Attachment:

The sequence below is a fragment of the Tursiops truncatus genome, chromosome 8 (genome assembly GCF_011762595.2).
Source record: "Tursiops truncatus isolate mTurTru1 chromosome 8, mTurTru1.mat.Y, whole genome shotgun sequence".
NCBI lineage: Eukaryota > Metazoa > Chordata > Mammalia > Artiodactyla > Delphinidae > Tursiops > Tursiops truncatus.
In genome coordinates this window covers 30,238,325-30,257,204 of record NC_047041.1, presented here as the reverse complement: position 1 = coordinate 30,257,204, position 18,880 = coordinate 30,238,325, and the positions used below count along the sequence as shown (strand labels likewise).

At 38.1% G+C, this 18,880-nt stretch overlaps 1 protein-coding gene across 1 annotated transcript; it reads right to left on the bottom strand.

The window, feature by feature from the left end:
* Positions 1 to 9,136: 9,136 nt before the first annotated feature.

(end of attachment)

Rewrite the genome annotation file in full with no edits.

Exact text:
The sequence below is a fragment of the Tursiops truncatus genome, chromosome 8 (genome assembly GCF_011762595.2).
Source record: "Tursiops truncatus isolate mTurTru1 chromosome 8, mTurTru1.mat.Y, whole genome shotgun sequence".
NCBI lineage: Eukaryota > Metazoa > Chordata > Mammalia > Artiodactyla > Delphinidae > Tursiops > Tursiops truncatus.
In genome coordinates this window covers 30,238,325-30,257,204 of record NC_047041.1, presented here as the reverse complement: position 1 = coordinate 30,257,204, position 18,880 = coordinate 30,238,325, and the positions used below count along the sequence as shown (strand labels likewise).

At 38.1% G+C, this 18,880-nt stretch overlaps 1 protein-coding gene across 1 annotated transcript; it reads right to left on the bottom strand.

The window, feature by feature from the left end:
* Positions 1 to 9,136: 9,136 nt before the first annotated feature.